• For often when on my couch I lie In vacant or in pensive mood, They flash upon that inward eye Which is the bliss of solitude; And then my heart with pleasure fills, And dances with the daffodils.
  • 53.
    • 'Cockermouth - Wordsworth Memorial'
    • This bronze bust of the poet, unveiled on 7 April 1970, the bicentenary of poet’s birth, by his great-great
    • -grandson.
    • As part of the same celebrations, 27000 daffodils were planted on open spaces and approaches to the town.
  • 54.
    • J.W. Waterhouse,1903 Caravaggio,1598 Salvador Dali,1936
    • ECHO and NARCISSUS
    • Tiresias foretells the fate of Narcissus
    • "He will live a long life if he never knows himself"
    • Beautiful, proud, aloof youth Bernard Lepicie 1771
    • Rejects all lovers, incl. the nymph Echo, who wastes away
    • Falls in love with his own reflection
    • Dies of love for himself, turned into flower
    • Hence the term: "Narcissism "
    • Nicolas Poussin 1628
  • 55.
    • Son of the nymph Liriope
    • and of the sacred river
    • Kiphissos, Narcissus was
    • punished by Nemesis and
    • then fell in love with his
    • reflection in a pool and
    • pined away, becoming the
    • flower that bears his name.
    • Echo, daughter of the Air and the Earth, a lovely nymph fell in love with Narcissus but lacked the power of speech and could only repeat the last syllables of what she heard (punishment made by Zeus’s wife, Juno)
  • 56.
    • Narcissus pseudonarcissus
    • Riverside, grassy slopes, damp woods & meadows
    • Northwest Europe to North of England
    • Spain, Portugal & Italy
    • Family : Liliaceae
    • Order : Liliales 6 - 14”
    • Class : Liliopsida
    • Division :Magnoliophyta
  • 57.
    • This cloned Narcissus odorus originated as a hybrid of the wild Jonquil ( N. jonquilla ) with the Lent Lily ( N. pseudonarcissus ). Despite that it is a hybrid it is regarded as a botanical narcissus because it was discovered as a wildflower in the eastern Mediterranean region, where spontaneous crosses of wild daffodils & wild jonquils were first reported in 1595 & in 1601.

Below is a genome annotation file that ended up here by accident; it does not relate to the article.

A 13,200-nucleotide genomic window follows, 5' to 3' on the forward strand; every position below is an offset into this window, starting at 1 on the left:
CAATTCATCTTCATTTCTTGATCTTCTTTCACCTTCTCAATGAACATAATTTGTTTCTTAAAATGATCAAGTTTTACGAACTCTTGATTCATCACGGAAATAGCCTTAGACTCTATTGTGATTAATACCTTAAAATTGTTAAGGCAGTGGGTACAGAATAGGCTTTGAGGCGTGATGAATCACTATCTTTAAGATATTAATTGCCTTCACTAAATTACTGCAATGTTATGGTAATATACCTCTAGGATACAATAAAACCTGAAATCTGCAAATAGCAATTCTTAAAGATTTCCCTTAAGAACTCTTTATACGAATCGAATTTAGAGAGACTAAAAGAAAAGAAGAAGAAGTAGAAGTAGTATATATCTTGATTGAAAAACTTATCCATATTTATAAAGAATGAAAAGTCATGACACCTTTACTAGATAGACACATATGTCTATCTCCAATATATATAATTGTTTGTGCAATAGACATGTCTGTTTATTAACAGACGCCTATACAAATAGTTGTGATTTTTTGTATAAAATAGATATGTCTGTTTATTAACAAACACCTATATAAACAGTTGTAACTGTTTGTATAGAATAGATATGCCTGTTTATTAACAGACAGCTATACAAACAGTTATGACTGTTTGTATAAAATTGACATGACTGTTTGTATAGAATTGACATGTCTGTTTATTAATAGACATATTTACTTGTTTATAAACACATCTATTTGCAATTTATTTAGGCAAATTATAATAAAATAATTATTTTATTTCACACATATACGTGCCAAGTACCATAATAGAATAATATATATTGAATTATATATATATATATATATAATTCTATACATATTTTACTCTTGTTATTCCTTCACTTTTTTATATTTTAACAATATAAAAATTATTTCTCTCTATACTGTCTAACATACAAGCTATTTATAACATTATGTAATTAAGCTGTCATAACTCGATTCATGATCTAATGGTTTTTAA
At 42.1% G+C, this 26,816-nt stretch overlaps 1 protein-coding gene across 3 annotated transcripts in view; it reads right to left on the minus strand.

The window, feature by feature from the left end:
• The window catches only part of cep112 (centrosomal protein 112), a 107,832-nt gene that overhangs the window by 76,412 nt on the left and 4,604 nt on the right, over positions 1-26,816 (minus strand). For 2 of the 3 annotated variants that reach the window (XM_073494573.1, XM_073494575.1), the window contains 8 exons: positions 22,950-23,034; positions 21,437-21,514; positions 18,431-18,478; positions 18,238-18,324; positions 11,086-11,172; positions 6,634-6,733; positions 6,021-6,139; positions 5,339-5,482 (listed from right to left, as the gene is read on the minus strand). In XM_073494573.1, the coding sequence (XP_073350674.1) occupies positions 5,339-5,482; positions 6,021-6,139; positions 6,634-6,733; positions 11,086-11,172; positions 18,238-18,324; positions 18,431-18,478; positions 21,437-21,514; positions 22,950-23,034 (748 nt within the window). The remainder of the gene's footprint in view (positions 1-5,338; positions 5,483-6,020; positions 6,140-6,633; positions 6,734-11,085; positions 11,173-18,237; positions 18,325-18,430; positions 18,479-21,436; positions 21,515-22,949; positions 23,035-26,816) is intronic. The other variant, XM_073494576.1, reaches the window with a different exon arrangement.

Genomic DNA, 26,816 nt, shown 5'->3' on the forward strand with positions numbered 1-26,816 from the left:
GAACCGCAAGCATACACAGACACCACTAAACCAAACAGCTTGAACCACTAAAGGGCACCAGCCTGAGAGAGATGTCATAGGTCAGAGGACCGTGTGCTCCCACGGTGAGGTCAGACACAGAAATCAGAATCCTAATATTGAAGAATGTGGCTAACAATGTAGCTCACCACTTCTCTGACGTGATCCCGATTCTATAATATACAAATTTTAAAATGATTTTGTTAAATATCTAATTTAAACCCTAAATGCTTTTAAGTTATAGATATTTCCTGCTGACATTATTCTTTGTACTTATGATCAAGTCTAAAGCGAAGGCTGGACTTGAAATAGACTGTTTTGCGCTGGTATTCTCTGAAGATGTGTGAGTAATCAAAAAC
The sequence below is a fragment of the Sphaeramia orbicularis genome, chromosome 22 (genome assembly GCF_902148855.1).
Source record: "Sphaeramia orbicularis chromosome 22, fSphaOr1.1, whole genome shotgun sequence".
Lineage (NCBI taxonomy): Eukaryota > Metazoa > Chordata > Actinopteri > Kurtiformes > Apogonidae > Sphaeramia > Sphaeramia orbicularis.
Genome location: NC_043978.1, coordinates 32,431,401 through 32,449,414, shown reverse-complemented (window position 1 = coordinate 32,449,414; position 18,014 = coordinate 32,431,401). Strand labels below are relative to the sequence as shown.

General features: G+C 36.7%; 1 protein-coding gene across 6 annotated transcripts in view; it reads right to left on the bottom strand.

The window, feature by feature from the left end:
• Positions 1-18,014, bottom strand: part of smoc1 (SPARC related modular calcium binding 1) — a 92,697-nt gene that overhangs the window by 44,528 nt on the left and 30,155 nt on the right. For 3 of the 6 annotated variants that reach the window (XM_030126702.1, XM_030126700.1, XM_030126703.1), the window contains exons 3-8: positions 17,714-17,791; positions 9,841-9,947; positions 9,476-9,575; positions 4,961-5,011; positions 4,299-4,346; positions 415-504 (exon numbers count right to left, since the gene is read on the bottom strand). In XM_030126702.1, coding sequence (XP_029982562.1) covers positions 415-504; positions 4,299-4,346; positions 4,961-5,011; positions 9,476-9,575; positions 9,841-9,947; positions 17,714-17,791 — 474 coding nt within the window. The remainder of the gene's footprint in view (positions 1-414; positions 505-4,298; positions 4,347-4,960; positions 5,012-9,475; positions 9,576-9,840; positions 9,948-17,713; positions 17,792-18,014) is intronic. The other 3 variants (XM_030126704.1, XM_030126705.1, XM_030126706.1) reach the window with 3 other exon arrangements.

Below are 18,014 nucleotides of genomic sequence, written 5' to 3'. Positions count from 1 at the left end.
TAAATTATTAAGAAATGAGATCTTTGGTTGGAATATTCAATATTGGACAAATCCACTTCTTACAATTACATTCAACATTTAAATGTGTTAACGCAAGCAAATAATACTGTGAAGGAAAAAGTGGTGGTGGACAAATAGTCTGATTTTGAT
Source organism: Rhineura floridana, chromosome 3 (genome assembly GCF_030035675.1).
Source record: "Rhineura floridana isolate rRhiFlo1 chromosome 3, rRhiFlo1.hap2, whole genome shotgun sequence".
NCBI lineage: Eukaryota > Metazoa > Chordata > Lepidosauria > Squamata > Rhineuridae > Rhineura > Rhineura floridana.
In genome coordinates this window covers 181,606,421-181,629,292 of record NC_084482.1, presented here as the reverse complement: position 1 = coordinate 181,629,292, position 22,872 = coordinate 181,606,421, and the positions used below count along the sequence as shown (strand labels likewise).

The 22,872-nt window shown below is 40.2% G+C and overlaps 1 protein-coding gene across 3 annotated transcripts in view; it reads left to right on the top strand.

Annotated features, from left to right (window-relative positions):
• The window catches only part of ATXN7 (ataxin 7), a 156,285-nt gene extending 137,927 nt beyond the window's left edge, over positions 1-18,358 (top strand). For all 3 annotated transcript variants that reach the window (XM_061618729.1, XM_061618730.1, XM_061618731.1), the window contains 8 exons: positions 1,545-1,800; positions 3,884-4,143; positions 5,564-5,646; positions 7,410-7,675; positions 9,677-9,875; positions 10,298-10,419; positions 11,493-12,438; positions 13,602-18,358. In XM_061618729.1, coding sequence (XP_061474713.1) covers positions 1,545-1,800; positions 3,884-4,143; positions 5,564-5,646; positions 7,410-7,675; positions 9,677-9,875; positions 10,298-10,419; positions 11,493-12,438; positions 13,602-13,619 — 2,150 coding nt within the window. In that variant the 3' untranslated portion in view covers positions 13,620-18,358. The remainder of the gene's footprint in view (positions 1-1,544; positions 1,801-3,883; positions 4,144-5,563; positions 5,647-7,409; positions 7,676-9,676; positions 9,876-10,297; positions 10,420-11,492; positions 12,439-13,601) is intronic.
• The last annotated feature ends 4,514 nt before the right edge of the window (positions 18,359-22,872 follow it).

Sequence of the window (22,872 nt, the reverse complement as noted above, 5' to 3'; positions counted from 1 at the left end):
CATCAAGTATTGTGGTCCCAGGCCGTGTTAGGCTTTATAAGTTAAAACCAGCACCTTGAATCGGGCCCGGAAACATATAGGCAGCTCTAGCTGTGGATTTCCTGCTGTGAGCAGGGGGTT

• 58.
    • Narcissus species
  • 59.
    • 350 species of Aristolochia
    • Aristolochia fimbriata
    • Dutchman's pipe native to Argentina.
    • Small flies landing on the erect upper
    • calyx lobe slip down into the inflated,
    • pipe-like chamber below.
  • 60.
    • Dutchman's pipe
    • ( Aristolochia californica )
    • A native to the Coast Ranges
    • of Central and Northern
    • California, and the foothills
    • of the Sierra Nevada.
    • Family : Aristolochiaceae
    • Order : Aristolochiales
    • Class : Magnoliopsida
    • Division : Magnoliophyta
  • 61.
    • Small flies after landing slip down
    • Wax granules on the inner surface
    • Dense, downward pointing hairs
    • Imprisoned flies get rationed nector
    • Male anthers release pollen several
    • days after the female stigma
    • becomes no longer receptive
    • Hairs wilt and flower tilts horizontally
    • Flies walk out for cross pollination after
    • getting fresh pollen all over the body
  • 62.
    • The bizarre flower of a
    • Brazilian Dutchman's pipe
    • Aristolochia gigantea
    • The front view (left) shows a
    • central yellow spot where an
    • opening leads into an enclosed
    • pouch. The back view (right)
    • superficially resembles a pair of
    • lungs with a canal leading into
    • an inflated, stomach-like pouch.
    • The blossom is over 14 inches
    • (36 cm) long.
  • 63.
    •   Carnivorous Plants
    • Plants that eat animals
    • Insectivorous plants
    • Moor lands or in logy places
    • Soil lack nitrogen and other minerals
    • Aldrovanda, Byblis, Cephalotus, Darlingtonia, Dionaea, Drosera, Drosophyllum, Genlisea, Heliamphora, Nepenthes, Pinguicula, Sarracenia, Triphyophyllum and Utricularia.
  • 64.
    • Nepenthes leaf Normal leaf
    • The basic structure of Nepenthes pitchers
  • 65.
    • Nepenthes rajah
    • Capable of holding 2.5 litres of digestive fluid
    • Pitcher is Up to 35 cm high and 18 cm wide
    • Largest pitcher plant
  • 66.
    • Karst limestone cliffs off the east coast of
    • Misool (one of the four big islands of
    • the Raja Ampat group) are the native
    • habitat to Nepenthes treubiana